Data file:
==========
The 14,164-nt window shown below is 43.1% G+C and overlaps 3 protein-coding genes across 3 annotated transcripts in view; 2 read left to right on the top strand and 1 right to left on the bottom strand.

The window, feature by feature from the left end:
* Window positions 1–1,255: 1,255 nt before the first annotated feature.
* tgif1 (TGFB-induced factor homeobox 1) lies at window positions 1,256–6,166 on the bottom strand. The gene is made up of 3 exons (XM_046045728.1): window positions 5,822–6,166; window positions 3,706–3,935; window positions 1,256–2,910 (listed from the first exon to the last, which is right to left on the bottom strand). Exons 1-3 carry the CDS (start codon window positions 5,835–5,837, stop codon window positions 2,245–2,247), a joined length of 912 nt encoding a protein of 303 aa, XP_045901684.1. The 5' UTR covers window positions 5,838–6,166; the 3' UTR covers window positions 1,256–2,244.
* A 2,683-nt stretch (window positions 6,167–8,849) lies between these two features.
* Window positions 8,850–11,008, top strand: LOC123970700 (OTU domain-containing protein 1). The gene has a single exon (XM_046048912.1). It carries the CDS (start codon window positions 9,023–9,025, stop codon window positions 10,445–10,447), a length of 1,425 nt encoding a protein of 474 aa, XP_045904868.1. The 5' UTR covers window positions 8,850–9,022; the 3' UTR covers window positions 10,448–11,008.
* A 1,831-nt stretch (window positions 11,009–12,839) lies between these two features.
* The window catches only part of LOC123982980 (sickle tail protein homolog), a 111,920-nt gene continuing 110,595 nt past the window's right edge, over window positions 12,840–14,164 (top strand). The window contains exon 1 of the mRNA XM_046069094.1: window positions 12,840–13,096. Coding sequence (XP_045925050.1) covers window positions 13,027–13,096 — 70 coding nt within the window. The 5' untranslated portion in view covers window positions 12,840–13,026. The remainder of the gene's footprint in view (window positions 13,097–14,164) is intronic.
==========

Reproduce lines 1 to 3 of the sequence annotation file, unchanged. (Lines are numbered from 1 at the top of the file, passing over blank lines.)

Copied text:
The 14,164-nt window shown below is 43.1% G+C and overlaps 3 protein-coding genes across 3 annotated transcripts in view; 2 read left to right on the top strand and 1 right to left on the bottom strand.

The window, feature by feature from the left end:
* Window positions 1–1,255: 1,255 nt before the first annotated feature.